In the quest for better sources of renewable energy, agricultural commodities used to create it are trading at record levels around the world.
As a result, two new exchange-traded notes (ETNs) have been launched in the U.S. Just out and trading are the Elements MLCX Biofuels (AMEX: FUE) and the Elements MLCX Grains (AMEX: GRU). The notes for both are issued by AB Svensk Ekportkredit (Swedish Export Credit Corporation). The Amex specialist unit is Susquehanna Investment Group.
The ETNs are based on benchmarks developed by Merrill Lynch. The biofuels index includes several key commodities tied to feed stocks. Those include sugar, corn, soybeans, canola and soybean oil, among others. The index's weightings reflect production levels and measures of economic value.
The biofuels index is designed to implement a more efficient way of rolling agriculture and other futures contracts with differing expiration dates. According to information supplied by Merrill Lynch when the new benchmarks were created last year, the methodology used can spread the process of moving in and out of commodities across about a two-week time frame.
"Our indices have been carefully designed to mitigate the negative roll returns inherent to many agricultural commodities markets," Merrill Lynch's Francisco Blanch told Biofuel Review last October. "They also offer additional returns by overweighting crops that produce the most energy in biofuel production, notably sugar and soybeans."
The parceling of this hot area into biofuels and related agricultural commodities joins an ever-growing field. Other more diversified exchange-traded funds (ETFs) already out include The PowerShares Deutsche Bank Commodity Index (AMEX: DBC) and the iShares GSCI Commodity Index Trust (NYSE: GSG).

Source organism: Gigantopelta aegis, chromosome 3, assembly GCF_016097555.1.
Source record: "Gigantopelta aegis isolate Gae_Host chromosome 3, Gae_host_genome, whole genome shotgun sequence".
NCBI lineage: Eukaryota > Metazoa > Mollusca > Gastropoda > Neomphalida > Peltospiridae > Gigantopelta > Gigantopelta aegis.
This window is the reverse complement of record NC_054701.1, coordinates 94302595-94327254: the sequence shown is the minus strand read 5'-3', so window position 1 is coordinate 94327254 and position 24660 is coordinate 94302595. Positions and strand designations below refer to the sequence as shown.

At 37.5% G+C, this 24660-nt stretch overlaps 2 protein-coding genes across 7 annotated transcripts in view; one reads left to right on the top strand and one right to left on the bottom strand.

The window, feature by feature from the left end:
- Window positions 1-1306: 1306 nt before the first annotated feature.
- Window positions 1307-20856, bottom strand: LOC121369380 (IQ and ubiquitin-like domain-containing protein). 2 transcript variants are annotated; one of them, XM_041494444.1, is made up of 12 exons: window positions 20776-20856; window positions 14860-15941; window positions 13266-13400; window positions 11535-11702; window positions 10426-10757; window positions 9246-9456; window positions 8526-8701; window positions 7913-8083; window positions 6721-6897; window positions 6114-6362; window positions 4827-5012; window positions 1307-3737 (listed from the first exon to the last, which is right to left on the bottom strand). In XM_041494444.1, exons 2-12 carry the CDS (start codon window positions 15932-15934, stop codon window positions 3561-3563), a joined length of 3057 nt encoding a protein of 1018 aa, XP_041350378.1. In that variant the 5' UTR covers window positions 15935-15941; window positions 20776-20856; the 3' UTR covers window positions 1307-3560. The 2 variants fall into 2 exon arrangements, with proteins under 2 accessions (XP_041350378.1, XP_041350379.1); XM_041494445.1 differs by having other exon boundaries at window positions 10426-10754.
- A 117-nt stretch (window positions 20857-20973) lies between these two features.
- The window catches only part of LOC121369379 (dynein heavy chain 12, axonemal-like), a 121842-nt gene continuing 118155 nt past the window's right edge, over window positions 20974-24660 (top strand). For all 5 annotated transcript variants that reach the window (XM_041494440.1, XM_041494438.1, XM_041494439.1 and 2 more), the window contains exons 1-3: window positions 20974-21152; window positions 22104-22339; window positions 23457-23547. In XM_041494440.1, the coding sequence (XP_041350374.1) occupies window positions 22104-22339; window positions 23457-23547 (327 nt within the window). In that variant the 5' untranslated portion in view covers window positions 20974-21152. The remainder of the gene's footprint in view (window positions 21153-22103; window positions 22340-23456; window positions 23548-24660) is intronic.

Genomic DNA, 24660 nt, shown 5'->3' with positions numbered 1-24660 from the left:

"The ETF structure of DBC and GSG allow the funds to piggyback on the popularity and success of other ETFs. However, they are more complicated, more expensive and less precise in their slippage than other ETFs, as well as other commodity-linked vehicles," wrote David Krein, president of DTB Capital, in a review of commodities indexes and funds for the January/February 2007 issue of Journal of Indexes.
"These ETFs may be suitable for retail or buy-and-hold investors that are looking for a quick, comfortable solution, but professional and more discerning investors will likely turn to other instruments for comparable exposure," he added.
On the other hand, ETNs are more specifically designed to work within commodity markets, according to Krein. "ETNs strike some as complicated, but they are actually fairly straightforward: ETNs are structured like debt, traded like equity, and deliver the performance of a commodity index," he said in the research piece.
Krein's analysis came before the government ruled that ETNs won't receive as favorable tax treatment as once believed.
But he did point out that ETNs were new investment vehicles. His in-depth article also gave little doubt that developments in creating new indexes and products were part of an ongoing process and open to further review.
Krein also made references to a trio of broad-based ETNs on the market: the iPath GSCI Total Return Index ETN (NYSE: GSP); the iPath Dow Jones-AIG Commodity Index Total Return ETN (NYSE: DJP); and the iPath Goldman Sachs Crude Oil Total Return Index ETN (NYSE: OIL).
In either case of choosing between an ETF or ETN to provide commodities exposure, Krein said that traditional index mutual funds won't suffice.
"Commodity mutual funds have served their purpose in building interest in this market among non-professional investors," he wrote. "However, the relatively high fees, unresolved tax complications and wide variety of liquid and transparent alternatives with similar exposure mean that it is time to shift away from this vehicle."